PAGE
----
After all the week's action, Bonds and home loan rates ended the week slightly worse than where they began. How much longer will we have good Interest Rates is a good question.

If you have a Crystal Ball and see the next moves on the market... Hit comment and tell us where you think it is going.

Keith L.

Thursday, October 22, 2009

"Finding Common Ground" Forum

Dear Friends,

Thank you so much for helping to make yesterday’s Housing Forum a success! We are excited that so many of you took time from your busy Wednesday to join us in the spirit of understanding and cooperation.

Please take a few moments to answer these questions for us so we can learn and improve future programs for the public. Your feedback is VERY important to us!

1. What were your overall impressions of the event?
2. What were your favorite parts? Why?
3. What things would you change or improve? Why?

Thank you again for your time.


Deborah Freeman, Legal Assistant
Santa Monica City Attorney's Office

Dear Deborah,

Thank you for the event at the Annenberg Community Beach House today. It was a nice venue and a nice idea to have a beginning of dialogue about actual compromise and meeting of those who are most polarized in this city. Some compromising may eventually come of it. There were opportunities for sharing that may lead to more understanding and useful compromises in the future.

I frequently work hard to find common ground with my tenants (customers really) by listening and trying to learn what they really need or are on about. And in return managing their expectations of what I can do for them. Housing providers are not the everything solution to all the ills of the world in which we live. And some in the community feel we are the worst thing and use a term like Landlord with all the old worst connotations that they can attach to it. As if all landlords are a Charles Dickens character.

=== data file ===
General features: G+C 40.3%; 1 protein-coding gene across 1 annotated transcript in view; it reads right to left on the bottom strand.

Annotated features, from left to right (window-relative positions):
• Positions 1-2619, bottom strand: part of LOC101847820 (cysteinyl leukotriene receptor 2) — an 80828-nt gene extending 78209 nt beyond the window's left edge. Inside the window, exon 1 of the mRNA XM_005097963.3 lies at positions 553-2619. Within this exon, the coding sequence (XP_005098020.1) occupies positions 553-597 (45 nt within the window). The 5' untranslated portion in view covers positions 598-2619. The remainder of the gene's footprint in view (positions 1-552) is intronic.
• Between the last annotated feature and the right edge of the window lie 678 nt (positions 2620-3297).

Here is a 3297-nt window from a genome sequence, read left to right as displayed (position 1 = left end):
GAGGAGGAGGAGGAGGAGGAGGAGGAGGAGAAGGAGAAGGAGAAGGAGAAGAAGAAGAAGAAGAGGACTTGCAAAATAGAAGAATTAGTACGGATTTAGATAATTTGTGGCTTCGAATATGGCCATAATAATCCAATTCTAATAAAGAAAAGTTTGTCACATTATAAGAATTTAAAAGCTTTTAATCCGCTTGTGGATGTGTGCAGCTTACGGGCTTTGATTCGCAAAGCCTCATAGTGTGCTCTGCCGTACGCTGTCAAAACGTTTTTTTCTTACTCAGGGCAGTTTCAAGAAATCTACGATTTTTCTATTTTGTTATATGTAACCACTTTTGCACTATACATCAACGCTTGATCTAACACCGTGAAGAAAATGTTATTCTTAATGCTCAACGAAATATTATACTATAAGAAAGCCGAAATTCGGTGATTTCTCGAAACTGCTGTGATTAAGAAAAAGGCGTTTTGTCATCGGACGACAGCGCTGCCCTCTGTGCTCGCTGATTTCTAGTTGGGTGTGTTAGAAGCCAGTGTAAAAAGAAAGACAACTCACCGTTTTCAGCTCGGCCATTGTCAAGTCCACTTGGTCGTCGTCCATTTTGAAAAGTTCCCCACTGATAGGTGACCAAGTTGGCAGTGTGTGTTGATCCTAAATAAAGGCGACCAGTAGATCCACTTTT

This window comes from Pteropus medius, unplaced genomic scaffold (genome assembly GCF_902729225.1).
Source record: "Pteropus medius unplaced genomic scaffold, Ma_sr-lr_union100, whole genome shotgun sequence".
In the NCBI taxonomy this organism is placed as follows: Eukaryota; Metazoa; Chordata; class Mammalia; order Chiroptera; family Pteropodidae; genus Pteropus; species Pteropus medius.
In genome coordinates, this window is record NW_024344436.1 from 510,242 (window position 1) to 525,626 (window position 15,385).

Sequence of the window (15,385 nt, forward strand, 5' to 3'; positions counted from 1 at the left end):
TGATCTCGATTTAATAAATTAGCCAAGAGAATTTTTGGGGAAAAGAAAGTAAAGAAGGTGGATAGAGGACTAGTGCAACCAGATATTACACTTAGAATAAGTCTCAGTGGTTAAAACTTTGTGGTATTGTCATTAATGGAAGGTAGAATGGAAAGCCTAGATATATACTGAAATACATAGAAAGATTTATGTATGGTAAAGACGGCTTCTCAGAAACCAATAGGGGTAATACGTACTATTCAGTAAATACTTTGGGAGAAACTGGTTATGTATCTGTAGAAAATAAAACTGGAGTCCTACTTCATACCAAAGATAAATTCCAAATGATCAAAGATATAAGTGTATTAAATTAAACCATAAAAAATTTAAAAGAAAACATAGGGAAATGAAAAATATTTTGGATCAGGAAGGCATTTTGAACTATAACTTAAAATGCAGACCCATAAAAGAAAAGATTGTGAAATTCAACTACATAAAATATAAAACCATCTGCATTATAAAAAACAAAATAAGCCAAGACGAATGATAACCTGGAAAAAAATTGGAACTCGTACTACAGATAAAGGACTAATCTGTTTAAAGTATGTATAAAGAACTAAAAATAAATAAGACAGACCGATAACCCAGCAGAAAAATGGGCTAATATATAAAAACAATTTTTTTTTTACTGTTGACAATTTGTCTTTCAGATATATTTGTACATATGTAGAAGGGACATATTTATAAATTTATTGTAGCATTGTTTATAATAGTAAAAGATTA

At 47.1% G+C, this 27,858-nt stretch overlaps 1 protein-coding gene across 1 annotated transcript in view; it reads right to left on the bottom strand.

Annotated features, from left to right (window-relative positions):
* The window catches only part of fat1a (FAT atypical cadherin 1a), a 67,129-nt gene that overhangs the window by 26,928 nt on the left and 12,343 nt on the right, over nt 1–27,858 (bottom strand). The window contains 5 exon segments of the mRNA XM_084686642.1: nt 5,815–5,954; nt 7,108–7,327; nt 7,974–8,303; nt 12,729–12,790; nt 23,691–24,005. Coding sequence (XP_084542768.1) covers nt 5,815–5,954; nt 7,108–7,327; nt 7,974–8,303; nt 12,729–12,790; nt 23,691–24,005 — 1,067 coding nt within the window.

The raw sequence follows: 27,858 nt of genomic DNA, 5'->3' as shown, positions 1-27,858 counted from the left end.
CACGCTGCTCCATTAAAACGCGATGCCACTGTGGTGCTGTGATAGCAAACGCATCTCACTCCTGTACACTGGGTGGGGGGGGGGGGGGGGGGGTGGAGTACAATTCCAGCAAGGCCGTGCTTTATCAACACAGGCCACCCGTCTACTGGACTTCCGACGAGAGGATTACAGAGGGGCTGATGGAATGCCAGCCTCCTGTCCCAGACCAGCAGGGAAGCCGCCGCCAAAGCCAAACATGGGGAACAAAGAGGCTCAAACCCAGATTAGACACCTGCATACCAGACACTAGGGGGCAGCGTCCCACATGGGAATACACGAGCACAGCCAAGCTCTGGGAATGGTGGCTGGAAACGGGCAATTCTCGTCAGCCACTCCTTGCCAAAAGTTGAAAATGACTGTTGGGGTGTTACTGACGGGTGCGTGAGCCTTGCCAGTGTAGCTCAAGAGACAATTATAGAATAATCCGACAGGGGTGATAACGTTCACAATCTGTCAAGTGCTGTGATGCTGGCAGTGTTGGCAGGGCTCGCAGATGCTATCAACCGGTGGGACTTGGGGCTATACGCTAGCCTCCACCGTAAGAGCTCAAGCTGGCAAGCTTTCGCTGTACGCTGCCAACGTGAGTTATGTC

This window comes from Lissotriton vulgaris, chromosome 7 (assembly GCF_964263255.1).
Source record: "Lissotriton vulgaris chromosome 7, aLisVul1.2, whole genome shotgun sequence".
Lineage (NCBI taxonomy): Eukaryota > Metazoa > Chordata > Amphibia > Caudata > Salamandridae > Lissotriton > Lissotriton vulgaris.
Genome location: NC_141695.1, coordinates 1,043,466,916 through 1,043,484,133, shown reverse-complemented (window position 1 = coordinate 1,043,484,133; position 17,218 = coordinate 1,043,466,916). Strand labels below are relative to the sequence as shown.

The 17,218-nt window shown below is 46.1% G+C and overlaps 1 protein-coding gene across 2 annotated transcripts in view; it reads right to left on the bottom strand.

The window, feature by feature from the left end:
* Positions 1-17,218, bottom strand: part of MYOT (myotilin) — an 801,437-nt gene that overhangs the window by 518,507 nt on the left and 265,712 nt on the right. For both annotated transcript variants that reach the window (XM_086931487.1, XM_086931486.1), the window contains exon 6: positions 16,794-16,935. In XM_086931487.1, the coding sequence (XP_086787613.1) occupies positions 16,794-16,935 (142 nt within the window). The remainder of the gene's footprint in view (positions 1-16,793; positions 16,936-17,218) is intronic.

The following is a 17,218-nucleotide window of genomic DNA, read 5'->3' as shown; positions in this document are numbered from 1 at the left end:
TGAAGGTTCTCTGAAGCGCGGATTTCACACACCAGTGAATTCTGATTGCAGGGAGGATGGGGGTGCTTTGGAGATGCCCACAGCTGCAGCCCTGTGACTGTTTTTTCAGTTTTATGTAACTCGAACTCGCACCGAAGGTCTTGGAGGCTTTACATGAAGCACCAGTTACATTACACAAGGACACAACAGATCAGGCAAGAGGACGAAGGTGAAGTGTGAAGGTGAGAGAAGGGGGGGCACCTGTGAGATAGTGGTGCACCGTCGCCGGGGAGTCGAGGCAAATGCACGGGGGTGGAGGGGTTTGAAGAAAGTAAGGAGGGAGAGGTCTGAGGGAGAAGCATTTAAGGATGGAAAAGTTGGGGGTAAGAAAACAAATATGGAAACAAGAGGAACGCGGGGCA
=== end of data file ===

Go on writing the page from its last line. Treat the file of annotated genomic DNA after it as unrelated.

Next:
And therefore the “Landlord” term may make finding common ground hard for those who do not trust that a Housing Provider is a professional businessperson who does have good intentions to live up to the business relationship with the tenant.

In overview… One or two questions that were posed to the panel may be the hot items that you deal with on a regular basis but are not ones that landlords ( I prefer Housing Providers) are able to help solve. In many cases the smoking issue is one that we cannot regulate. And the common complaint about noise is often beyond the pale of our control. The only item in the post seminar discussion panel questions section that seemed on point was the one related to maintenance. And of course as asked – relating to a new owner – it was about giving the owner a chance to effect repairs and communications going back and forth so that the tenants know what to expect and what the new housing provider will be working on first. The opinion of one fellow property manager in attendance was that 3 of the 4 questions posed were absolutely useless to the property owner side of the issue. After fully reviewing your web site I see that those are the items that were most important to the Consumer Affairs division but not necessarily related to "Finding Common Ground" between landlord and tenant.

I hope that in the long term these meetings can work on problems that we (Tenants and Owners/Management) have to deal with and will actually make a difference. The difficulty to be overcome was evidenced by one of your lead speakers. It was said by the City of Santa Monica elected official who spoke, that he did not believe there was room for compromise on this issue. It is not just the Housing Provider side that must be brought to the table with an understanding of what effective and beneficial thing can come of this.

Such Polarization and refusal to deal with issues is very tough for us. My expenses are up. Much of it is due to new city fees and city taxes. Yet there was not an appropriate place in yesterday’s meeting to review that. The Housing Providers are not able to be the solution to all of societal ills. Smoking or bad behaviors between neighbors are just the tip of the iceberg.